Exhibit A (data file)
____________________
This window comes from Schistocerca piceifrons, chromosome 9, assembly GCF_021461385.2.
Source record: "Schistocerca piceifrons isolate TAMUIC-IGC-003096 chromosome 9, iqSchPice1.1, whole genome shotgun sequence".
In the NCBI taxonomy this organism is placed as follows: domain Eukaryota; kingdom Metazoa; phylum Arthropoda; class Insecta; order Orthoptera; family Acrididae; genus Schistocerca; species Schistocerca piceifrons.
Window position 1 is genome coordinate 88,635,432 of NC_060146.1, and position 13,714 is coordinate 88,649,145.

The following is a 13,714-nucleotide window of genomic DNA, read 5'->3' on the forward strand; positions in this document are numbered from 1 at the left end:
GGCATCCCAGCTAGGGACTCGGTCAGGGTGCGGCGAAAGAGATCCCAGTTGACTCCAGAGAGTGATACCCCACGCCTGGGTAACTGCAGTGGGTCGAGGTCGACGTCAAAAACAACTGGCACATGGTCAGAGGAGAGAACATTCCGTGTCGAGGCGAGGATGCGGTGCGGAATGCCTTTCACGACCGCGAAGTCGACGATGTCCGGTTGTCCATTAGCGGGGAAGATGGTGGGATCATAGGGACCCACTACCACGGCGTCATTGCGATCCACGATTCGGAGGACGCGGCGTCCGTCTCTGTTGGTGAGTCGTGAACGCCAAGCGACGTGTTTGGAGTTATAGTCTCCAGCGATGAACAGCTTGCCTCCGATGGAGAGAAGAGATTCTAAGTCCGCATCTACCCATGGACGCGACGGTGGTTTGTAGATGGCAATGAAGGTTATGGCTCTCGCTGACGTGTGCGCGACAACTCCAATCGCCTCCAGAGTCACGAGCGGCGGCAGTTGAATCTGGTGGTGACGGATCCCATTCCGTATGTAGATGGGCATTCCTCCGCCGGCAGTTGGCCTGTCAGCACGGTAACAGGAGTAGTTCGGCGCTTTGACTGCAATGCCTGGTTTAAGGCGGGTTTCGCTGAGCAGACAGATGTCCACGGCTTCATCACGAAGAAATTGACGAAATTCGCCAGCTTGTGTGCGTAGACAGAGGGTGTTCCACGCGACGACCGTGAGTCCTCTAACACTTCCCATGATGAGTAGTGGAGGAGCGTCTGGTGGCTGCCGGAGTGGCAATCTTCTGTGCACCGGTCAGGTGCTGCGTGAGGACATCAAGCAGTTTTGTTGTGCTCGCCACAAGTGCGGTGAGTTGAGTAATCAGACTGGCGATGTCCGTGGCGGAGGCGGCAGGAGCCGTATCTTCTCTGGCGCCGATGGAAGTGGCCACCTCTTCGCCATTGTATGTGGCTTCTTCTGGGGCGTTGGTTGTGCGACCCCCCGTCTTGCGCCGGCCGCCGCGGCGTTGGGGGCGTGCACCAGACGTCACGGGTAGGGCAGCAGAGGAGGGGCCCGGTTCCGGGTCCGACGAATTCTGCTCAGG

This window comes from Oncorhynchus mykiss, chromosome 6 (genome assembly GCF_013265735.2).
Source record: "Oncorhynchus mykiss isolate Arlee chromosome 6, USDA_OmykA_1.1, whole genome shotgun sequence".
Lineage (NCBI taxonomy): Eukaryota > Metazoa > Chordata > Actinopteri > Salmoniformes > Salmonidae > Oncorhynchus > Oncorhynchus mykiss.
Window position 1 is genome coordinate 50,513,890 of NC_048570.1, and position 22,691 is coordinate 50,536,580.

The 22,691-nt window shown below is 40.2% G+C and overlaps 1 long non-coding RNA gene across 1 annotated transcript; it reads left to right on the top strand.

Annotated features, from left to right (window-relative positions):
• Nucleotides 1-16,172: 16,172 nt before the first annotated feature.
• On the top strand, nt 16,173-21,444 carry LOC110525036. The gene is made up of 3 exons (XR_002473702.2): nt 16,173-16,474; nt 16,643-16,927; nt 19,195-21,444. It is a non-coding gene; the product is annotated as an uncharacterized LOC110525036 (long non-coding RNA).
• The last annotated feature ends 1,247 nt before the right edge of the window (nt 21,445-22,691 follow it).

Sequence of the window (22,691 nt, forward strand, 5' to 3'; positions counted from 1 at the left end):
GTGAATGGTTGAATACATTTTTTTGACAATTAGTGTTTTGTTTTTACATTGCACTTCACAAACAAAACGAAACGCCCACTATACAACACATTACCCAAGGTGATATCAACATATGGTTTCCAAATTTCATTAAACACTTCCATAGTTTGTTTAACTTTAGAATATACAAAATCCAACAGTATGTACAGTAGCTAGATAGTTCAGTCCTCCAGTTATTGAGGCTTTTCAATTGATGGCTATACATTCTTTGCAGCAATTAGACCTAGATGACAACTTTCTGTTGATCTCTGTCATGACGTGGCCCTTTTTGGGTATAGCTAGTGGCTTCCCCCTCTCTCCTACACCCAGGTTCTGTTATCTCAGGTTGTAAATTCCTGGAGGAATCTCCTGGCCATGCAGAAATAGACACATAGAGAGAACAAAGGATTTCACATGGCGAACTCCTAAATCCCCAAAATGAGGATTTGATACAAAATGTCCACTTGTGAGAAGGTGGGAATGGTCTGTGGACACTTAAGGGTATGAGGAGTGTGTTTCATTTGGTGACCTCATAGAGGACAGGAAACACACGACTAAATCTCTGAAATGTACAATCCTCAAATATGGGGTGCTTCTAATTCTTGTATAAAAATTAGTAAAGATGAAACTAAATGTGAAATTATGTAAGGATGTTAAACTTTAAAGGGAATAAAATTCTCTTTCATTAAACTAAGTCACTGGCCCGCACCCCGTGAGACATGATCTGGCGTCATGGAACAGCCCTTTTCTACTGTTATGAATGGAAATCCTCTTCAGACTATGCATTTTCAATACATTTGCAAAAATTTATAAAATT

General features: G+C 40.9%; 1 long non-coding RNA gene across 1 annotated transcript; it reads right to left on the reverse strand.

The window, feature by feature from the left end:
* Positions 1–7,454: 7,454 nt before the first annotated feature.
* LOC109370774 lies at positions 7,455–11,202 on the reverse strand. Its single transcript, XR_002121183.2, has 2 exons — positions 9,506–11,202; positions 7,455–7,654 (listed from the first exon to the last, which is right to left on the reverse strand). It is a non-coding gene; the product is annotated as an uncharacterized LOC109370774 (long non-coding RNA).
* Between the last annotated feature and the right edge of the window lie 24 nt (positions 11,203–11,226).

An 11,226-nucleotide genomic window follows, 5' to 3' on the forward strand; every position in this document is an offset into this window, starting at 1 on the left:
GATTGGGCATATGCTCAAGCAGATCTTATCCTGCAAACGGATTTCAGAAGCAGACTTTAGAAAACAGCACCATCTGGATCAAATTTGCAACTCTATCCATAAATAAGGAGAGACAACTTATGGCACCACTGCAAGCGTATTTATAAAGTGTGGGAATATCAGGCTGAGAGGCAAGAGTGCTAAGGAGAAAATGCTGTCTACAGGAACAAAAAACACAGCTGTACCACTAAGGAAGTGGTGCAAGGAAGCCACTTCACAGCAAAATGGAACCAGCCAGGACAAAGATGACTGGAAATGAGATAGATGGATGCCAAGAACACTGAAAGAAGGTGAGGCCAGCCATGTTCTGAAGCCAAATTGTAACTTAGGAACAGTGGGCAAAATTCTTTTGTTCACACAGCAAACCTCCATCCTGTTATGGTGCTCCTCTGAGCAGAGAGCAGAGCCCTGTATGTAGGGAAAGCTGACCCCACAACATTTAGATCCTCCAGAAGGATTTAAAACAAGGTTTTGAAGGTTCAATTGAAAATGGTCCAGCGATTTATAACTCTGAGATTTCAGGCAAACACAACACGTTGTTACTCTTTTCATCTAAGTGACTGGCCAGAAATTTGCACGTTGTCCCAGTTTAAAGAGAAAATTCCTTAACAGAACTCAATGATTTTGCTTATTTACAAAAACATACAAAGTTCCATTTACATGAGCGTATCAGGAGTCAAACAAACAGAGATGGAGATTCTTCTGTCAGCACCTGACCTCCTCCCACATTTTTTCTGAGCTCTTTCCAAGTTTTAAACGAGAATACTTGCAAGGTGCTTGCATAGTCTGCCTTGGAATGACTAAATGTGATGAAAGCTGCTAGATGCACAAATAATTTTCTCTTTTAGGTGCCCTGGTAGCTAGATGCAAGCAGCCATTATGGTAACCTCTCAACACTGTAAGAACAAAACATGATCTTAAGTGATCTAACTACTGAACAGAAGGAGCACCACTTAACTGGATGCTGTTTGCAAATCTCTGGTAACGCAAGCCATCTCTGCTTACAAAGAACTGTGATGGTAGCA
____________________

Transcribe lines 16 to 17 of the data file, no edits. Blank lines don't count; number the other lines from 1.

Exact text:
Sequence of the window (22,691 nt, forward strand, 5' to 3'; positions counted from 1 at the left end):
GTGAATGGTTGAATACATTTTTTTGACAATTAGTGTTTTGTTTTTACATTGCACTTCACAAACAAAACGAAACGCCCACTATACAACACATTACCCAAGGTGATATCAACATATGGTTTCCAAATTTCATTAAACACTTCCATAGTTTGTTTAACTTTAGAATATACAAAATCCAACAGTATGTACAGTAGCTAGATAGTTCAGTCCTCCAGTTATTGAGGCTTTTCAATTGATGGCTATACATTCTTTGCAGCAATTAGACCTAGATGACAACTTTCTGTTGATCTCTGTCATGACGTGGCCCTTTTTGGGTATAGCTAGTGGCTTCCCCCTCTCTCCTACACCCAGGTTCTGTTATCTCAGGTTGTAAATTCCTGGAGGAATCTCCTGGCCATGCAGAAATAGACACATAGAGAGAACAAAGGATTTCACATGGCGAACTCCTAAATCCCCAAAATGAGGATTTGATACAAAATGTCCACTTGTGAGAAGGTGGGAATGGTCTGTGGACACTTAAGGGTATGAGGAGTGTGTTTCATTTGGTGACCTCATAGAGGACAGGAAACACACGACTAAATCTCTGAAATGTACAATCCTCAAATATGGGGTGCTTCTAATTCTTGTATAAAAATTAGTAAAGATGAAACTAAATGTGAAATTATGTAAGGATGTTAAACTTTAAAGGGAATAAAATTCTCTTTCATTAAACTAAGTCACTGGCCCGCACCCCGTGAGACATGATCTGGCGTCATGGAACAGCCCTTTTCTACTGTTATGAATGGAAATCCTCTTCAGACTATGCATTTTCAATACATTTGCAAAAATTTATAAAATT